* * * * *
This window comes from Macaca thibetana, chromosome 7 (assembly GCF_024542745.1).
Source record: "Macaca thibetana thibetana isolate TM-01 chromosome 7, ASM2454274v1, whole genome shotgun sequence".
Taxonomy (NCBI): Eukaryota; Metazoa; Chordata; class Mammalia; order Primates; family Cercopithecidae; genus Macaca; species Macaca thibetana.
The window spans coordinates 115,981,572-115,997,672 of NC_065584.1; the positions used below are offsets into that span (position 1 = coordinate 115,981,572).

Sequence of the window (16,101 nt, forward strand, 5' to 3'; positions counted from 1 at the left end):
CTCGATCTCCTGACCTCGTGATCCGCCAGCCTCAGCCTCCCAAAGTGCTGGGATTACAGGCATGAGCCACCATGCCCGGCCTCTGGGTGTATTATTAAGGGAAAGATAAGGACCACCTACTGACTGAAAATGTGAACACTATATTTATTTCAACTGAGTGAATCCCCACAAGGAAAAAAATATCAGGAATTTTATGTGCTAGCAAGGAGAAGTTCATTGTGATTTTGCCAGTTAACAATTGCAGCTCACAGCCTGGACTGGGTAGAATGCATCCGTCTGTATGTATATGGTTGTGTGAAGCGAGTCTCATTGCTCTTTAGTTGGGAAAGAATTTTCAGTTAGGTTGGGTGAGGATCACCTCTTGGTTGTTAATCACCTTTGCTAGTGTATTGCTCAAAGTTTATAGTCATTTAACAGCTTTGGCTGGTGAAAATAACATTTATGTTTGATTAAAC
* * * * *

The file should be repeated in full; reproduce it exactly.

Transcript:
This window comes from Macaca thibetana, chromosome 7 (assembly GCF_024542745.1).
Source record: "Macaca thibetana thibetana isolate TM-01 chromosome 7, ASM2454274v1, whole genome shotgun sequence".
Taxonomy (NCBI): Eukaryota; Metazoa; Chordata; class Mammalia; order Primates; family Cercopithecidae; genus Macaca; species Macaca thibetana.
The window spans coordinates 115,981,572-115,997,672 of NC_065584.1; the positions used below are offsets into that span (position 1 = coordinate 115,981,572).

Sequence of the window (16,101 nt, forward strand, 5' to 3'; positions counted from 1 at the left end):
CTCGATCTCCTGACCTCGTGATCCGCCAGCCTCAGCCTCCCAAAGTGCTGGGATTACAGGCATGAGCCACCATGCCCGGCCTCTGGGTGTATTATTAAGGGAAAGATAAGGACCACCTACTGACTGAAAATGTGAACACTATATTTATTTCAACTGAGTGAATCCCCACAAGGAAAAAAATATCAGGAATTTTATGTGCTAGCAAGGAGAAGTTCATTGTGATTTTGCCAGTTAACAATTGCAGCTCACAGCCTGGACTGGGTAGAATGCATCCGTCTGTATGTATATGGTTGTGTGAAGCGAGTCTCATTGCTCTTTAGTTGGGAAAGAATTTTCAGTTAGGTTGGGTGAGGATCACCTCTTGGTTGTTAATCACCTTTGCTAGTGTATTGCTCAAAGTTTATAGTCATTTAACAGCTTTGGCTGGTGAAAATAACATTTATGTTTGATTAAAC